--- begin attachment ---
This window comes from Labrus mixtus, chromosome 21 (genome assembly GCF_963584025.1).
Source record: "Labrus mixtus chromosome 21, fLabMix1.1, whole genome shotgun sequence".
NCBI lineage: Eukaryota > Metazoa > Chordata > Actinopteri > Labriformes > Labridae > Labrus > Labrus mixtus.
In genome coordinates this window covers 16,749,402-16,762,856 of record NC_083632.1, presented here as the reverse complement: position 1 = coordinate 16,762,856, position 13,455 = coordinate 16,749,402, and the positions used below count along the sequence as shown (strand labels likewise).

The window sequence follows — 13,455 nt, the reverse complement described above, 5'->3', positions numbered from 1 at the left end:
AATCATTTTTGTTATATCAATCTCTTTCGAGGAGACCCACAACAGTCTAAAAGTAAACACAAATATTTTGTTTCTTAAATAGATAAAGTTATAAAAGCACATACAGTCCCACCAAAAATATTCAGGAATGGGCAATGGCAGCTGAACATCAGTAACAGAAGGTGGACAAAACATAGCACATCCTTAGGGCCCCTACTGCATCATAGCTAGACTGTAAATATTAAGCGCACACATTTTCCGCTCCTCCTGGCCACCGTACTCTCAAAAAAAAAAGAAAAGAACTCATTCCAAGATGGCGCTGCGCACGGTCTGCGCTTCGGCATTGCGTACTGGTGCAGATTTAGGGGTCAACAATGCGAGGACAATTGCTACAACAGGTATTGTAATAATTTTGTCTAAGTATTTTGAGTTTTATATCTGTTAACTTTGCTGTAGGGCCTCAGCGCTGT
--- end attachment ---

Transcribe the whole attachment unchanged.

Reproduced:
This window comes from Labrus mixtus, chromosome 21 (genome assembly GCF_963584025.1).
Source record: "Labrus mixtus chromosome 21, fLabMix1.1, whole genome shotgun sequence".
NCBI lineage: Eukaryota > Metazoa > Chordata > Actinopteri > Labriformes > Labridae > Labrus > Labrus mixtus.
In genome coordinates this window covers 16,749,402-16,762,856 of record NC_083632.1, presented here as the reverse complement: position 1 = coordinate 16,762,856, position 13,455 = coordinate 16,749,402, and the positions used below count along the sequence as shown (strand labels likewise).

The window sequence follows — 13,455 nt, the reverse complement described above, 5'->3', positions numbered from 1 at the left end:
AATCATTTTTGTTATATCAATCTCTTTCGAGGAGACCCACAACAGTCTAAAAGTAAACACAAATATTTTGTTTCTTAAATAGATAAAGTTATAAAAGCACATACAGTCCCACCAAAAATATTCAGGAATGGGCAATGGCAGCTGAACATCAGTAACAGAAGGTGGACAAAACATAGCACATCCTTAGGGCCCCTACTGCATCATAGCTAGACTGTAAATATTAAGCGCACACATTTTCCGCTCCTCCTGGCCACCGTACTCTCAAAAAAAAAAGAAAAGAACTCATTCCAAGATGGCGCTGCGCACGGTCTGCGCTTCGGCATTGCGTACTGGTGCAGATTTAGGGGTCAACAATGCGAGGACAATTGCTACAACAGGTATTGTAATAATTTTGTCTAAGTATTTTGAGTTTTATATCTGTTAACTTTGCTGTAGGGCCTCAGCGCTGT